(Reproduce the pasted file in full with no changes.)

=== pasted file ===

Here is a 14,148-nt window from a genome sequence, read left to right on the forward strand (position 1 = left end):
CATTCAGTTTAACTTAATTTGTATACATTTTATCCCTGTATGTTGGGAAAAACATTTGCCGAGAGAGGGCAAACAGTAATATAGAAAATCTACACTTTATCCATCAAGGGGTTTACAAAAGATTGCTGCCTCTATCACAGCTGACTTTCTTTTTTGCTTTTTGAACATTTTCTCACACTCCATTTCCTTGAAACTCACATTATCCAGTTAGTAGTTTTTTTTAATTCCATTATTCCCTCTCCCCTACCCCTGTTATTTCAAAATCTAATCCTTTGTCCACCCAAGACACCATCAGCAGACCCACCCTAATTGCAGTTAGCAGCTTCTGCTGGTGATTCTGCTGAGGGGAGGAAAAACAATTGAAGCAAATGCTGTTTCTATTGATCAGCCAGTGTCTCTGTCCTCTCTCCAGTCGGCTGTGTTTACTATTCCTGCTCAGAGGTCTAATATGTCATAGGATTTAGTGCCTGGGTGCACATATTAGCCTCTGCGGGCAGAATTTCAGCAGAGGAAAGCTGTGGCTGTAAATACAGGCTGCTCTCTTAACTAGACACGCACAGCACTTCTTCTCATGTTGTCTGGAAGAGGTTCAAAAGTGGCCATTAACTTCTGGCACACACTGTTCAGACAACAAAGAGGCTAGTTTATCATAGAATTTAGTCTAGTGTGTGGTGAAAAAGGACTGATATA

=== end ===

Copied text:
Here is a 14,148-nt window from a genome sequence, read left to right on the forward strand (position 1 = left end):
CATTCAGTTTAACTTAATTTGTATACATTTTATCCCTGTATGTTGGGAAAAACATTTGCCGAGAGAGGGCAAACAGTAATATAGAAAATCTACACTTTATCCATCAAGGGGTTTACAAAAGATTGCTGCCTCTATCACAGCTGACTTTCTTTTTTGCTTTTTGAACATTTTCTCACACTCCATTTCCTTGAAACTCACATTATCCAGTTAGTAGTTTTTTTTAATTCCATTATTCCCTCTCCCCTACCCCTGTTATTTCAAAATCTAATCCTTTGTCCACCCAAGACACCATCAGCAGACCCACCCTAATTGCAGTTAGCAGCTTCTGCTGGTGATTCTGCTGAGGGGAGGAAAAACAATTGAAGCAAATGCTGTTTCTATTGATCAGCCAGTGTCTCTGTCCTCTCTCCAGTCGGCTGTGTTTACTATTCCTGCTCAGAGGTCTAATATGTCATAGGATTTAGTGCCTGGGTGCACATATTAGCCTCTGCGGGCAGAATTTCAGCAGAGGAAAGCTGTGGCTGTAAATACAGGCTGCTCTCTTAACTAGACACGCACAGCACTTCTTCTCATGTTGTCTGGAAGAGGTTCAAAAGTGGCCATTAACTTCTGGCACACACTGTTCAGACAACAAAGAGGCTAGTTTATCATAGAATTTAGTCTAGTGTGTGGTGAAAAAGGACTGATATA